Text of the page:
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Brooklyn’s Room

By Staff | Sep 20, 2019

Sue Sitter/PCT Jessalyn Ostrem (left) works with young patient Jeremiah Swanson on the swing in Brooklyn's Room.

Medical appointments can be scary experiences for young patients, and for children with sensory and developmental issues, walking through a roomful of noise, light and unfamiliar people can lead to a meltdown.

Heart of America Medical Center faced such a challenge in caring for youngsters receiving outpatient therapy services for speech and motor development.

“We were struggling with some of the kids who had sensory issues having to walk through the wellness center (where physical and occupational therapy patients are seen),” recalled HAMC Director of Occupational Therapy Alli Rognlien. “They would see other patients, or people working out, and that’s not calming for a pediatric (patient) at all with any type of disability.”

Rognlien said two offices at the end of the hall on the same floor as the wellness center became available “about three years ago.” The hospital’s CEO and assistant had used the offices for many years.

“They offered (the space) to us, and of course, we jumped on the opportunity because of the fact with the pediatric population, it was better to have them away from the rest of the wellness center,” Rognlien said.

The rooms housed “quite a bit of equipment,” Rognlien added.

However, there was nothing really special about the rooms, at first.

“Then,” Rognlien said, “In 2017, when the hospital went through some financial hardship, there was a group of students from Ely (Elementary School), and some of them had parents who worked here. They were sad. They were worried that some of their parents wouldn’t have a job.”

“They were worried about the financial problems, and they ended up holding a bake sale,” Rognlien noted.

The Ely students sold cupcakes and cookies at Rugby school basketball games to raise money for the hospital.

“And they raised I’m not 100 percent sure what the total was, but the amount was close to $1,000,” Rognlien recalled. “And they donated the money to the hospital, and we thought it was fitting that that money should go toward pediatrics.”

The money was used to turn the rooms into more than just an ordinary therapy suite the funds helped to create Brooklyn’s Room.

Rognlien said the suite was named for Ely student Brooklyn Hager, who had organized the fundraising drive.

The room’s muted beige-toned walls hold colorful decals. One wall displays drawings made by children working on their fine motor skills, under a banner that reads, “Every child is an artist Pablo Picasso.”

A modified swing hangs from the middle of the ceiling to help children with balance issues.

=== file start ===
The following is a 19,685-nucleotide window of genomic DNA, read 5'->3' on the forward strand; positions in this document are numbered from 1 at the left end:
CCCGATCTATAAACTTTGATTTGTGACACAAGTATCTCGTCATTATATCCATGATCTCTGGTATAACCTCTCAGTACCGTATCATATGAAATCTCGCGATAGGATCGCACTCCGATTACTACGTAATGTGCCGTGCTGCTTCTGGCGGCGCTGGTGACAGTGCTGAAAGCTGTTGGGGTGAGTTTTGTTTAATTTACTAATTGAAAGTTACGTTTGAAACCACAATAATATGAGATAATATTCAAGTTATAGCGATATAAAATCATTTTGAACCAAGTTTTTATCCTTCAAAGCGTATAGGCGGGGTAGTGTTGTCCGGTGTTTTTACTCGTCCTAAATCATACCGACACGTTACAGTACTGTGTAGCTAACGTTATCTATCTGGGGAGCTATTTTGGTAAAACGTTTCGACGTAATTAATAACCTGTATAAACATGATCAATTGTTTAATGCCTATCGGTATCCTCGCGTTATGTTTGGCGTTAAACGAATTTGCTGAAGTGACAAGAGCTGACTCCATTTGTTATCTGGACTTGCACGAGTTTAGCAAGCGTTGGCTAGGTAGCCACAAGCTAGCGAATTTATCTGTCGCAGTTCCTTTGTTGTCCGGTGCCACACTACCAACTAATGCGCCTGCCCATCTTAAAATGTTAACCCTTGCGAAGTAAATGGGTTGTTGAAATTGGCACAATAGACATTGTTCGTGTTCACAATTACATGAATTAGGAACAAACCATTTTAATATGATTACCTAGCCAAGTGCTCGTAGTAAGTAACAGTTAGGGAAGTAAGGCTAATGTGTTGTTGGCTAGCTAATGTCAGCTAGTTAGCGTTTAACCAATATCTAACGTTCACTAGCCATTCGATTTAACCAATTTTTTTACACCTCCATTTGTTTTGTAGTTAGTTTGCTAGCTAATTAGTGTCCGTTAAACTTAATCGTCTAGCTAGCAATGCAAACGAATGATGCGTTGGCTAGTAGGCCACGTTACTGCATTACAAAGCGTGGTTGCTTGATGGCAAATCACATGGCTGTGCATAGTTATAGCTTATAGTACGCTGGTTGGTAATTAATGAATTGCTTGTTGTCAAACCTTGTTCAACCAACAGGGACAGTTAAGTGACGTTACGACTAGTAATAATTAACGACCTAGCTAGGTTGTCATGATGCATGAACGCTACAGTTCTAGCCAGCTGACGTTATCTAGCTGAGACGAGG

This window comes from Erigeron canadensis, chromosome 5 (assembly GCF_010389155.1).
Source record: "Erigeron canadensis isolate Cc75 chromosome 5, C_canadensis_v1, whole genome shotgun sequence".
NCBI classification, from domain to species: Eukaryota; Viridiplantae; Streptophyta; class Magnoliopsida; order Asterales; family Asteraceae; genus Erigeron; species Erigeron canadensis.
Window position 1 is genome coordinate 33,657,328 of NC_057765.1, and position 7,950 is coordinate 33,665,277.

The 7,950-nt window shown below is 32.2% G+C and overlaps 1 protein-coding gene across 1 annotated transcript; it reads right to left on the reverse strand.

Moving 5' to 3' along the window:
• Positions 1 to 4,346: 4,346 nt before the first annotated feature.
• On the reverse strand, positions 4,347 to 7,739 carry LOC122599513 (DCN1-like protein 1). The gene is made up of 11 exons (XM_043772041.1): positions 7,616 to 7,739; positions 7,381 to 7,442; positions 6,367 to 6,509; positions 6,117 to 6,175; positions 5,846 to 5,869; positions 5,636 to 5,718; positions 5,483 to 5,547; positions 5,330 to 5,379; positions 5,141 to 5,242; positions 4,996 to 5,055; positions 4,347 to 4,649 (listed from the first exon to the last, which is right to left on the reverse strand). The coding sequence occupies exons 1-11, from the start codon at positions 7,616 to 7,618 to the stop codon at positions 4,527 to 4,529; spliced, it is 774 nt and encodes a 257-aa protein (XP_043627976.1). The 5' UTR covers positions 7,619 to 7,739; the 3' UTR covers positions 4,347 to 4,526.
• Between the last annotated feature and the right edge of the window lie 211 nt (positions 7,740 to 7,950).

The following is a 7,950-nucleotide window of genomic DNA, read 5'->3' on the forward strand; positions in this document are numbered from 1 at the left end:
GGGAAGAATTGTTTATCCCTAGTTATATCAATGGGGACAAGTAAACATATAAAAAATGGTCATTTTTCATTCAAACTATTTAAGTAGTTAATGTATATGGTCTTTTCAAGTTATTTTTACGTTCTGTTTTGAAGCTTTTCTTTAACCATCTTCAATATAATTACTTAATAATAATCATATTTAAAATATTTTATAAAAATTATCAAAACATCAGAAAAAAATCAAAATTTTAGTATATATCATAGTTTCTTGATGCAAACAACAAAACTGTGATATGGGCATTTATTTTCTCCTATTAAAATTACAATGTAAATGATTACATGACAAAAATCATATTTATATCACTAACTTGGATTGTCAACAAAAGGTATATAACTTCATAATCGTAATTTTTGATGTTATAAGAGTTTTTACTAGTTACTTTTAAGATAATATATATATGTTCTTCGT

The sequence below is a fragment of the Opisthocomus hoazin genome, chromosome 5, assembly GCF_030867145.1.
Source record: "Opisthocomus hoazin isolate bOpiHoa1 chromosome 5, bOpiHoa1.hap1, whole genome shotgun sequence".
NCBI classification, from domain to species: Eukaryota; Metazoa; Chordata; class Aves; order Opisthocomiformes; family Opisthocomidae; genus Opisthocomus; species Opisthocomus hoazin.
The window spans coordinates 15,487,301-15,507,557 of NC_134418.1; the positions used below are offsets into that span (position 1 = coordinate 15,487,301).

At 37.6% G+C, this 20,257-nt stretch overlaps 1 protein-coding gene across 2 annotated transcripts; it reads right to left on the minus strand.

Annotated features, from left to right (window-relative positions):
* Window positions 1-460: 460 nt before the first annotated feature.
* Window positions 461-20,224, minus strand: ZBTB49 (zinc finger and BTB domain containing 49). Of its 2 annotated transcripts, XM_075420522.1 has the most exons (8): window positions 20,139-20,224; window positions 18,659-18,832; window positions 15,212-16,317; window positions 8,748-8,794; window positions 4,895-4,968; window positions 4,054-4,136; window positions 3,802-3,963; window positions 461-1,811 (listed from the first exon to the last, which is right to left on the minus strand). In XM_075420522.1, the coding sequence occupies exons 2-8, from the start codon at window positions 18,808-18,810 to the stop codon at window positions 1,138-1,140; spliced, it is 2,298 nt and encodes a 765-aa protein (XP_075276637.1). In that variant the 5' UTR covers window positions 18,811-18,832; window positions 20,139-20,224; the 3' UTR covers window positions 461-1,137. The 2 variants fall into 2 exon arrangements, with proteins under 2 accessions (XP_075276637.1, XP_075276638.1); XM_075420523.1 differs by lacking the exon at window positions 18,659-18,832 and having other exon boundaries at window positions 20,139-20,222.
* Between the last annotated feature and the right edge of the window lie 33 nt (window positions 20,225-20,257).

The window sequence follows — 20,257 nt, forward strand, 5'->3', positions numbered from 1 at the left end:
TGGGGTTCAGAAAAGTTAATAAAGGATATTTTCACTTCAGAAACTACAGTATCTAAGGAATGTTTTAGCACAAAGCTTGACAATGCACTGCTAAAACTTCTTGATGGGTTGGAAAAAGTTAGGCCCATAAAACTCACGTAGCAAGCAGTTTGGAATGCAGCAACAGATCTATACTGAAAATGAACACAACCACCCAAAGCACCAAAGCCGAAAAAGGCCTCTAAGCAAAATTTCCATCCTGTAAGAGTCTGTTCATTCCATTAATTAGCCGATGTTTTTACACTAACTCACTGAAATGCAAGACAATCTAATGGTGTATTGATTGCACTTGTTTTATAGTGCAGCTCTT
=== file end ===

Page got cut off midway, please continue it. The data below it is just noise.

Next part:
Occupational therapist Rachel Bruner and pediatric occupational therapist Jessalyn Ostrem provide services both in Brooklyn’s Room as well as in area schools. Kayla Johnson provides physical therapy services in schools and in Brooklyn’s Room.

The therapists provide services for children with developmental delays from birth through age 21. “We get babies right out of the NICU, all the way through 21,” Rognlien noted.

Rognlien said among the young patients, “sensory processing disorders are huge. (Therapists) see a lot of that, and eating and feeding. Our NICU babies don’t always have that suck and swallow reflex when they’re born.”

“The visual impairments; fine motor delays are very big as well; those handwriting skills, scissor skills; self-care delays the little person who should know how to wipe themselves and pull up their pants and do fasteners and zippers. That’s a big thing too. We’ve got to prepare these kids to get into school and be at the same level as their peers. So, that’s a big push on that the bilateral coordination and of course, the strength and range of motion as well.”

Rognlien said HAMC’s occupational therapy department also contracts with Altru Health to provide speech therapy services.

HAMC therapists are often on the road during the school year.

“We cover the school systems, basically from St. John to Carrington; Ft. Totten to the Rugby area. It’s a huge radius,” Rognlien noted.

“And then, they might have a day or two back in the clinic where they’re seeing the kids in the wellness center,” Rognlien added. And summers, of course; the kids carry over so that progress is not lost over the summer.”

Rognlien said some Pierce County residents with children receiving therapies don’t realize they can find them close to home in Brooklyn’s Room.

“Just recently,” Rognlien recalled, “We got a family who was traveling to Minot, because they had no idea that we did the treatment here, and they were elated because they live just right outside of Rugby, and they could drive 10 miles into town instead of 60 to Minot.”

“And being rural,” she added, “These therapists get so close to the kids, and the kids are pumped when they come for therapy. They’ve been with the same therapist over the years, so they get to know them so well, and the therapists are part of their families.”

“There’s great carryover at home with the parents, too, so it’s kind of a win-win for everybody,” Rognlien said with a smile.

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